[PHONE SCAMS] Are You Among the Most Gullible?
Losses due to phone scams in the U.S. have continued to skyrocket from year to year. Americans lost an estimated $29.8 billion to phone scams in the past 12 months, according to the latest Truecaller Insights US Spam & Scam Report. More than 59 million people (almost 1 in 4 adults) lost money to phone scammers last year, up from 1 in 5 the previous year, and that number is the highest it's been in five years. You'll be surprised to learn who is most likely to fall for a phone scam. Read on!
What Group Most Often Falls for Phone Scams
Are people getting dumber, or are scammers getting smarter? Males (age 35-44) had the highest rate of gullibility, with a whopping 46% reporting they’d lost money to phone scams in the past twelve months. Among women, the age group most susceptible were the 18-34 year olds, with 31% reporting being scammed.
You might think that senior citizens would be the most likely to get scammed. But actually it appears that the younger generations, who grew up with tech and don’t view it skeptically, are more likely to fall for a phone scam than their elders. The number of scam victims in the 55-64 age group was 15% and in the 65+ age group it dropped to about 5%. The 2021 spam and scam report also found that 85% of all scam calls targeted mobile phones.
Across all age and gender groups, the average amount of money lost due to scam calls was $502, a 43% increase over last year.
The Federal Trade Commission says phone scams have gotten worse during the pandemic. About 60% of Americans received scam texts or phone related to COVID-19. The FTC reports that they have received more than 130,000 complaints in the past few months, relating to “unsubstantiated health claims, robocalls, privacy and data security concerns, sham charities, online shopping fraud, phishing scams, work-at-home scams, credit scams, and fake mortgage and student loan relief schemes.”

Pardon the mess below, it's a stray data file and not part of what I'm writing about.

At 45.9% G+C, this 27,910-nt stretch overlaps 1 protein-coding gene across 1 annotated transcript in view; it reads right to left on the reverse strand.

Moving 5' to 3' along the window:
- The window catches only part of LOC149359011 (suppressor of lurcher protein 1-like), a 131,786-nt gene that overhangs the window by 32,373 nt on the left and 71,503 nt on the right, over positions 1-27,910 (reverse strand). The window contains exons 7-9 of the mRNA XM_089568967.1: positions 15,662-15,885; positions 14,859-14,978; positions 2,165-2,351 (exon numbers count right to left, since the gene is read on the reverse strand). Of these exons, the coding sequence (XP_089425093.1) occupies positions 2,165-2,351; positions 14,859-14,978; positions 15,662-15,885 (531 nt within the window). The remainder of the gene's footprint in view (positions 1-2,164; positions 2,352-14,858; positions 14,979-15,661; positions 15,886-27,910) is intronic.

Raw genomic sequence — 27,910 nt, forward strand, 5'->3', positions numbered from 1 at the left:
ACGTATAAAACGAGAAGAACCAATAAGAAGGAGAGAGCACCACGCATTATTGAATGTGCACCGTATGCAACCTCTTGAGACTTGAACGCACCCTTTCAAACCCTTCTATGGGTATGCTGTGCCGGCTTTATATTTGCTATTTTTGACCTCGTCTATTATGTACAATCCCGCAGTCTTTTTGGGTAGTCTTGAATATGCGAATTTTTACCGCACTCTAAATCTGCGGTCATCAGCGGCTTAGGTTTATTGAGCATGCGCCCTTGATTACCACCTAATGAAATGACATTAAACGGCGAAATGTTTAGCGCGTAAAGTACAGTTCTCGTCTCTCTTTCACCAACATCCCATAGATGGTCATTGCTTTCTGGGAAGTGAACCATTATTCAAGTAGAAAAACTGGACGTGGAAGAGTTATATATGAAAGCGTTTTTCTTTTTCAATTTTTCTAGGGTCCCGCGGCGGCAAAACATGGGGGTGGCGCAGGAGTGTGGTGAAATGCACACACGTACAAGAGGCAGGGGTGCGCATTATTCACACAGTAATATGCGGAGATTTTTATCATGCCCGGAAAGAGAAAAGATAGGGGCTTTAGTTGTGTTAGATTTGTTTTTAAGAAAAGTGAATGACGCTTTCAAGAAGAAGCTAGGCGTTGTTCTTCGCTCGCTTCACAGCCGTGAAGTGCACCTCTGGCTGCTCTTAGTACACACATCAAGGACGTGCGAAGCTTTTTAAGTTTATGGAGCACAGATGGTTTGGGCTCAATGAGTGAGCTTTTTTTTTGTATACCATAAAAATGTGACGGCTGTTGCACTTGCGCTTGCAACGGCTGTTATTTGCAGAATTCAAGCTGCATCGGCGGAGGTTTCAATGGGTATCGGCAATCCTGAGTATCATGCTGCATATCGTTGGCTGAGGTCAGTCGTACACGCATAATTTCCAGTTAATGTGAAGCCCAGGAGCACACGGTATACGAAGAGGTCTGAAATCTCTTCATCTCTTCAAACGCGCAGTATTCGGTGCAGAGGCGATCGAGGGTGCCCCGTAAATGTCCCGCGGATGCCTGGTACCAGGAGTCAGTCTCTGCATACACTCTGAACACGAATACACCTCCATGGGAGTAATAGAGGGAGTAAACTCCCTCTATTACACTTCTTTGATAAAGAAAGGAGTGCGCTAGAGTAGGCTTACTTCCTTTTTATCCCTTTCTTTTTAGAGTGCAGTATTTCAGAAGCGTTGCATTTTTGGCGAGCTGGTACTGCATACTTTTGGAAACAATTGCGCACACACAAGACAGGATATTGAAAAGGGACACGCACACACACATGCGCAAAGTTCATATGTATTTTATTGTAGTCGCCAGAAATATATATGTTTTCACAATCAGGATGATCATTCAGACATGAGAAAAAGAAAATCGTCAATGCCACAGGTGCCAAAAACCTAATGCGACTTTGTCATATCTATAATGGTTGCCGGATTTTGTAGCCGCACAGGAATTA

Many phone scams do target older Americans; that’s well documented by other, long-running research. Older people tend to have more money to steal; they’re more compassionate and trusting; and they use government services that are readily adapted to scammers’ nefarious purposes.
Medicare is a favorite subterfuge of phone scammers. Selling "supplemental Medicare Part D insurance" is pretty easy, especially if the price is exceptionally low because the product doesn’t exist. Mobility scooters, walk-in bathtubs, and other hardware are also scammer favorites, with the lure that “Medicare will pay for every dime.” Usually, either the price is inflated or the product is of low quality. The victims, in such cases, are Medicare and all taxpayers.
Tech support and virus hoaxes are also popular among phone scammers. The immediacy of a phone call works in the scammer’s favor. When “Microsoft tech support” is on the line, urgently telling what you must do to stop the malware that’s infected your computer, you just don’t take time to think, "How would Microsoft know my PC’s infected?" Or, "How did my Mac get infected with a Windows virus?" If you get a phone call like this, do not let the caller initiate a remote login or screen share. Hang up and run a malware scan with your anti-virus tool. (See my article PC Matic Gets a Zero! for my recommended security software.)